As a minority owned business, Saeyoung Cho considers Captiv8 as being in a unique position to demonstrate and authentically advocate for diversity in the industry.
“Think about our leadership and that we have diversity within whether that’s female representation, people of color, LGTQIA. It is important to our core that as we make decisions for our company, it is representative of those varying perspectives. We are seeing many of our clients and brands wanting to dedicate more revenue or more investment opportunity to a minority owned brand. There’s a lot more work to be done.”
The Challenge of Finding Diverse Creators
Saeyoung says Captiv8 sees a lot of clients who are intent on having a diverse roster of creators with different representation but that their ability to achieve this is constrained by two main challenges.
First, the market place is inherently lopsided and this reduces the visibility of diverse voices.
“When you layer in brand safety, and how technology looks at that or performance metrics, it can sometimes make a diverse creator harder to identify and find. Because that also needs to be self-identified information. For example, on Captiv8, we allow creators to signal to brands how they want to appear in searches with a broader variety of terminology around gender, ethnicity, sexual orientation, down to ‘Are your vegan or not?’”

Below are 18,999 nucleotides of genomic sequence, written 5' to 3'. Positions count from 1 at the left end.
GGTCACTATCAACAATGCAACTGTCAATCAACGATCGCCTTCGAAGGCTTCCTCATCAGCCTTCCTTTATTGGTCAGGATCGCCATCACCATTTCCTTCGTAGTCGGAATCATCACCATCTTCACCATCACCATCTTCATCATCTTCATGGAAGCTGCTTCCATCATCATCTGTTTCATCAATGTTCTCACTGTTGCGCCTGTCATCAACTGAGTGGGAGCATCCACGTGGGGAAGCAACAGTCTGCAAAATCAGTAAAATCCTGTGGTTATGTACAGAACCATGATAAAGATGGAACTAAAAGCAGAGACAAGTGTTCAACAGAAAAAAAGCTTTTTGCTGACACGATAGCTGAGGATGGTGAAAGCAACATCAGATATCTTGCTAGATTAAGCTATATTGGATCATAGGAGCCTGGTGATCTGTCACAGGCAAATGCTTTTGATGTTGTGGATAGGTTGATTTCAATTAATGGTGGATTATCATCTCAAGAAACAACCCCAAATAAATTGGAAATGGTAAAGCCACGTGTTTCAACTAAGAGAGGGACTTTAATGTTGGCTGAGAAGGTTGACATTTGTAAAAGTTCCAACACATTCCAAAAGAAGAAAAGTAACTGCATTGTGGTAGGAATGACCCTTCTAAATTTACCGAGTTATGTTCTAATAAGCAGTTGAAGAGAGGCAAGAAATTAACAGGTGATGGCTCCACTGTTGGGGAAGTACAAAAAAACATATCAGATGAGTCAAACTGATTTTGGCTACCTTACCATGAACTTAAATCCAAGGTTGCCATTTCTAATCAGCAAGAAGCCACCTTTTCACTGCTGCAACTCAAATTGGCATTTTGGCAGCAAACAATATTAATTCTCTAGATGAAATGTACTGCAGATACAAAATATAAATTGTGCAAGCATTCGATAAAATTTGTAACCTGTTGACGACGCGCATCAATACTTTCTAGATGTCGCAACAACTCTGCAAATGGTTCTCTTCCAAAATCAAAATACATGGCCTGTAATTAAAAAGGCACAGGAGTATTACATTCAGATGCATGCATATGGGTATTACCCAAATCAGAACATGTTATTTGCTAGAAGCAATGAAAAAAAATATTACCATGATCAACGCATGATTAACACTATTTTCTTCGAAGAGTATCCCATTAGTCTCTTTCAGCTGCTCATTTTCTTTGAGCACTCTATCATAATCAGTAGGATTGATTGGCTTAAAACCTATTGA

Second, how brands tell stories involving diverse creators.
“Making sure briefs and creative don’t fall into stereotypes or tropes. How do you stay authentic to the audience talking you’re talking to and using their vernacular while also being sensitive to how you are representing those stories?”